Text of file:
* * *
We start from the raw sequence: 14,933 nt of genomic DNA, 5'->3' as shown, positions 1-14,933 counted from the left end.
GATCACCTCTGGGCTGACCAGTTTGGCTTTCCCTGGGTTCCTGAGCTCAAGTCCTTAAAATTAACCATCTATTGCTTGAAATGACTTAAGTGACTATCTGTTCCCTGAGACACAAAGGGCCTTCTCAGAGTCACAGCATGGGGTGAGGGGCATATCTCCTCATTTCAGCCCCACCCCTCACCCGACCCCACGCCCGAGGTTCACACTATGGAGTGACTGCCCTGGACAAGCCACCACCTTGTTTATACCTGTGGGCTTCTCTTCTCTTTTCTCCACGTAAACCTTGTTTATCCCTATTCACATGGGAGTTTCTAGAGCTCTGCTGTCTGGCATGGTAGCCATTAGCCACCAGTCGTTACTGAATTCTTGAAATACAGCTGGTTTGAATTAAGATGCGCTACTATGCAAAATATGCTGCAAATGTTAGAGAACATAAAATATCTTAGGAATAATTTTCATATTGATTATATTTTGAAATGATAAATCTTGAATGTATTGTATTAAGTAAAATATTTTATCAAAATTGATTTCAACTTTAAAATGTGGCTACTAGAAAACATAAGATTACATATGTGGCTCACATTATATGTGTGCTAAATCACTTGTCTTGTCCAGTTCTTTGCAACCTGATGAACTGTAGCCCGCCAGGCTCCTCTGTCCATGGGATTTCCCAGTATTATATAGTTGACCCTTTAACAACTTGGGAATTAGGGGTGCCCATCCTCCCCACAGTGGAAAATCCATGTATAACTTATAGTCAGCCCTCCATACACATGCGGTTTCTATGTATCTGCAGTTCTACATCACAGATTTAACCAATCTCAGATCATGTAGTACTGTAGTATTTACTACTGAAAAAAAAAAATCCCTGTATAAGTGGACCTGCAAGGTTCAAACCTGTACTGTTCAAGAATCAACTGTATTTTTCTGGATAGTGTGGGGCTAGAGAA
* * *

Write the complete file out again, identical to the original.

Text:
We start from the raw sequence: 14,933 nt of genomic DNA, 5'->3' as shown, positions 1-14,933 counted from the left end.
GATCACCTCTGGGCTGACCAGTTTGGCTTTCCCTGGGTTCCTGAGCTCAAGTCCTTAAAATTAACCATCTATTGCTTGAAATGACTTAAGTGACTATCTGTTCCCTGAGACACAAAGGGCCTTCTCAGAGTCACAGCATGGGGTGAGGGGCATATCTCCTCATTTCAGCCCCACCCCTCACCCGACCCCACGCCCGAGGTTCACACTATGGAGTGACTGCCCTGGACAAGCCACCACCTTGTTTATACCTGTGGGCTTCTCTTCTCTTTTCTCCACGTAAACCTTGTTTATCCCTATTCACATGGGAGTTTCTAGAGCTCTGCTGTCTGGCATGGTAGCCATTAGCCACCAGTCGTTACTGAATTCTTGAAATACAGCTGGTTTGAATTAAGATGCGCTACTATGCAAAATATGCTGCAAATGTTAGAGAACATAAAATATCTTAGGAATAATTTTCATATTGATTATATTTTGAAATGATAAATCTTGAATGTATTGTATTAAGTAAAATATTTTATCAAAATTGATTTCAACTTTAAAATGTGGCTACTAGAAAACATAAGATTACATATGTGGCTCACATTATATGTGTGCTAAATCACTTGTCTTGTCCAGTTCTTTGCAACCTGATGAACTGTAGCCCGCCAGGCTCCTCTGTCCATGGGATTTCCCAGTATTATATAGTTGACCCTTTAACAACTTGGGAATTAGGGGTGCCCATCCTCCCCACAGTGGAAAATCCATGTATAACTTATAGTCAGCCCTCCATACACATGCGGTTTCTATGTATCTGCAGTTCTACATCACAGATTTAACCAATCTCAGATCATGTAGTACTGTAGTATTTACTACTGAAAAAAAAAAATCCCTGTATAAGTGGACCTGCAAGGTTCAAACCTGTACTGTTCAAGAATCAACTGTATTTTTCTGGATAGTGTGGGGCTAGAGAA